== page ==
donatebuttonThis post was part of my 2015 blogfest, during which I wrote a blog post every day for two weeks as a way of saying thank you to those who are helping keep my free and ad-free information activities online. If my work helps you in yours and you would like to make a donation and help me keep all of these resources free and heart-funded through 2016, please click here and make a donation. Thank you for caring about women and babies.


Wood AM, Frey HA, Tuuli MG et al (2015). Optimal Admission Cervical Dilation in Spontaneously Laboring Women.  Amer J Perinatol. DOI: 10.1055/s-0035-1563711


3 comments for “The most important thing women can do for themselves in the quest for a normal birth?

  1. Anna
    December 8, 2015 at 6:08 pm

    Women who book a home birth can get a home visit in early labour, whether or not they actually intend to give birth at home. Encouraging women to do this would mean more women both staying at home, and having the reassurance of a midwife assessment. This seems to be a practical way of facilitating what you suggest. Anna

  2. hannah
    February 8, 2016 at 2:59 pm

    In helping to gauge how long to stay at home, I think it is important to try and get someone who trusts natural birth to support you at home with massage and emotional support. First time mums often go in to hospital because they think they will be safer and well taken care of. However the reality is that staff do not have the time or are unwilling to provide the support mums need. They tend to provide ”medical” care in the form of EFM or epidural but do not provide ”emotional/physical” care in the form of massage and encouragement.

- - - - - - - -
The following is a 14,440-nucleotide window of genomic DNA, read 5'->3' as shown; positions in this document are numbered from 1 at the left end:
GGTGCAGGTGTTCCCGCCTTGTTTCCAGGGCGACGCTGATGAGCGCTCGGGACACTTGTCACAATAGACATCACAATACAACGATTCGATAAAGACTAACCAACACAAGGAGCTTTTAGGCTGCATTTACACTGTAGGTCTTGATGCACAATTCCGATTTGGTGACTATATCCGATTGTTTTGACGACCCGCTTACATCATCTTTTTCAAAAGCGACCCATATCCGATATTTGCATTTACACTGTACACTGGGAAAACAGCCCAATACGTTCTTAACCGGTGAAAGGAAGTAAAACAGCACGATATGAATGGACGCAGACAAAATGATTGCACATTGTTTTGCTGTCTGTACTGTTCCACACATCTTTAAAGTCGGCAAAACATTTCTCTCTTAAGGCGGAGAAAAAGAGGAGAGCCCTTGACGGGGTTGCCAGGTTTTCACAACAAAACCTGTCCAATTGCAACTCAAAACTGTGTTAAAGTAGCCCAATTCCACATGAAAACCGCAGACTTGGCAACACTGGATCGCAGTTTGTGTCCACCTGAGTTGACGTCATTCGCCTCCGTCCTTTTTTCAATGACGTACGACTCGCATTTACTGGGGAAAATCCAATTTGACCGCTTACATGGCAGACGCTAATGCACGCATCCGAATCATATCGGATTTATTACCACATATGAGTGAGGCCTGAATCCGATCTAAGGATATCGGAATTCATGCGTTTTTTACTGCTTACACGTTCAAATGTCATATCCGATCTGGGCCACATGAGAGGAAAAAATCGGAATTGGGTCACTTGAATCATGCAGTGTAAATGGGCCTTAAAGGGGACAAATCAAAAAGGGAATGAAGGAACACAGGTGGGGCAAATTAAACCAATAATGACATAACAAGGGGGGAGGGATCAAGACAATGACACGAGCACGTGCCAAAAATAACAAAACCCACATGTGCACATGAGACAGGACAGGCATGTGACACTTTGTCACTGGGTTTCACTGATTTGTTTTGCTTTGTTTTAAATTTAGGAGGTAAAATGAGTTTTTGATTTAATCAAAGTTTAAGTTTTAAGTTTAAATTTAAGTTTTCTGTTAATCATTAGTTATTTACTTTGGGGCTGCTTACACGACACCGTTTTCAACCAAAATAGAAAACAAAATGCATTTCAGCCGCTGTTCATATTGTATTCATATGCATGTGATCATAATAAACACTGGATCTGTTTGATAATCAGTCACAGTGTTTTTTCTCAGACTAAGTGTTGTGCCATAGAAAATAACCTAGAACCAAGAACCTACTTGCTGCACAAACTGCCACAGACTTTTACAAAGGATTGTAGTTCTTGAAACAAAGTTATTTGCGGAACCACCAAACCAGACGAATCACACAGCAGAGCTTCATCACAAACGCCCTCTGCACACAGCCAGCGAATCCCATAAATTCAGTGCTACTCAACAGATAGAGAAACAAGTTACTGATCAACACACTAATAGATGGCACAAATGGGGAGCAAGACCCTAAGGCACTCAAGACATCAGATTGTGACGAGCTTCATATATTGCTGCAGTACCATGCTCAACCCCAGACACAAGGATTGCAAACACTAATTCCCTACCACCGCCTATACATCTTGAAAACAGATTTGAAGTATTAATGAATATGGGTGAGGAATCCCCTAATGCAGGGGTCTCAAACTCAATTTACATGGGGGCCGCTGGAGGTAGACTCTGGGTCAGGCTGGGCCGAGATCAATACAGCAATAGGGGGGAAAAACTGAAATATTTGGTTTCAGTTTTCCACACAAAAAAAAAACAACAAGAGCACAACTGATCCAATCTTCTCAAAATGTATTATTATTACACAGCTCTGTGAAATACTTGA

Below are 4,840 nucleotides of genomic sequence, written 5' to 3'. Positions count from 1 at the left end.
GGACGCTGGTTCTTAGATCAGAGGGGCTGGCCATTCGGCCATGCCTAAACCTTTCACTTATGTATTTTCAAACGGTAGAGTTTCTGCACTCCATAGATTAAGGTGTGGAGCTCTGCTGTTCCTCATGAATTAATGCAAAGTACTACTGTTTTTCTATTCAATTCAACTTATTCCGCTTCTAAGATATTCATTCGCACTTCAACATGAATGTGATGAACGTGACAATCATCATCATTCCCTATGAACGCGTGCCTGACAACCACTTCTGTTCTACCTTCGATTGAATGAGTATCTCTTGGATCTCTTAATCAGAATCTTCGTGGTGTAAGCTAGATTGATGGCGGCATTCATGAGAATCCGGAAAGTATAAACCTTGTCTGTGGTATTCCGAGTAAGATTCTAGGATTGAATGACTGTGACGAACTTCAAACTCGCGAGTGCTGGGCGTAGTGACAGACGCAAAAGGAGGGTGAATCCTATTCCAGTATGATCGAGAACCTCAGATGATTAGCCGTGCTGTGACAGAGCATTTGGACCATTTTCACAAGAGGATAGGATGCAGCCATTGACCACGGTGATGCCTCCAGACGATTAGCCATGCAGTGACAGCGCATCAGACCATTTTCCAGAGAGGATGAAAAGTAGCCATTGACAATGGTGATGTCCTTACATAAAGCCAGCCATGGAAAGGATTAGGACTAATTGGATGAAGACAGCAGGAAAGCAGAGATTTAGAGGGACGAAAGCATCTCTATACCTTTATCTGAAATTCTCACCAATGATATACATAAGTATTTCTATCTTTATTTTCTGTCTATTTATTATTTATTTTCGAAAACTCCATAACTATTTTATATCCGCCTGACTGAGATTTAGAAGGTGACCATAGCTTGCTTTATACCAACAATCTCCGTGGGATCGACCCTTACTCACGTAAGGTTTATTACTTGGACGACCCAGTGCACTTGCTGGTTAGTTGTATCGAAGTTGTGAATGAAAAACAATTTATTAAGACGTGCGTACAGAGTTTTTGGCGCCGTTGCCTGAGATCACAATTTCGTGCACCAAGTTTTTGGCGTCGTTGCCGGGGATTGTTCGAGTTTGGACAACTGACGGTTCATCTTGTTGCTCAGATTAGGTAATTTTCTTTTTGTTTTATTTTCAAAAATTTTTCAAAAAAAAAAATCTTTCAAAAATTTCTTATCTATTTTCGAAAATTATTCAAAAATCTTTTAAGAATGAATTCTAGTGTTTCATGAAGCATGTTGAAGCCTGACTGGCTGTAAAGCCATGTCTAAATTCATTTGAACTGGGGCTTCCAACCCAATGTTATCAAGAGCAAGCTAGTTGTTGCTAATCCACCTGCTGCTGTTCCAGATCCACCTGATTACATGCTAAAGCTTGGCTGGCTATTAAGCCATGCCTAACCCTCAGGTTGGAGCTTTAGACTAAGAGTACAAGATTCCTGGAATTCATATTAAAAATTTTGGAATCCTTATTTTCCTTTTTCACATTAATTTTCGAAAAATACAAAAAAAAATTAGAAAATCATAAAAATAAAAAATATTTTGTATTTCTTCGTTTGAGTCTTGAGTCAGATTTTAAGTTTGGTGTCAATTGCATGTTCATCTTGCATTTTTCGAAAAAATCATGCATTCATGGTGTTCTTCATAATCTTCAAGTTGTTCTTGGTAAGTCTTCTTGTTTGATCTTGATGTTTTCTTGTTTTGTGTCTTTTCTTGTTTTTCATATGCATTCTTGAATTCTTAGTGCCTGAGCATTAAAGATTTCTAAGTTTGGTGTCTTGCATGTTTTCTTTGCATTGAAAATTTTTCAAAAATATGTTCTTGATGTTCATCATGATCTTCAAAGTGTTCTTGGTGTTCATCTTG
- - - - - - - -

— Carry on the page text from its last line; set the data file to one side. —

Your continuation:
Mums need to know that labour pains are easier to manage in the comfort, security and privacy of home. Do not go to hospital until your contractions are at least coming every 5 minutes and lasting a minute. This usually indicates advanced labour.

    The second most important thing to have a normal birth, I would like to suggest is believing in your body and your baby’s ability to give birth in your own time and in your own way. You are the birth expert and not your doctor or midwife!! You are the professional. Say no to intervention. Most of what the hospital staff say is irrelevant or incorrect. That sounds crude but it is the sad truth. It may be hospital policy to give birth within 12 – 24 hours, but its not unsafe if your labour takes a different course. Labour may stop. It will start again when G-d dictates so. An un – interfered with birth is a SAFE birth. Most hospital policies are just that. Convenience policies. If contractions stop – great! Relax, eat , sleep, go home if you wish. Recharge your batteries so you have energy to birth. Dont give in to scaremongering tactics – your baby may get in distress. Note the clause ”may”

  3. Renske Verheul
    May 13, 2019 at 3:29 pm

    I never understand how this works for women with a caesarean surgery in their medical history. Should they also go later to the hospital? Because it is always said that the reason for going to birth in hospital is the uterus rupturing. So then in my reasoning – if that is the safety they search – I would say: go in early, and have a ctg, because a rupture will then be detected earlier. Or is it the case that a uterus rupture is especially likely in the hours that the baby is really being pushed out?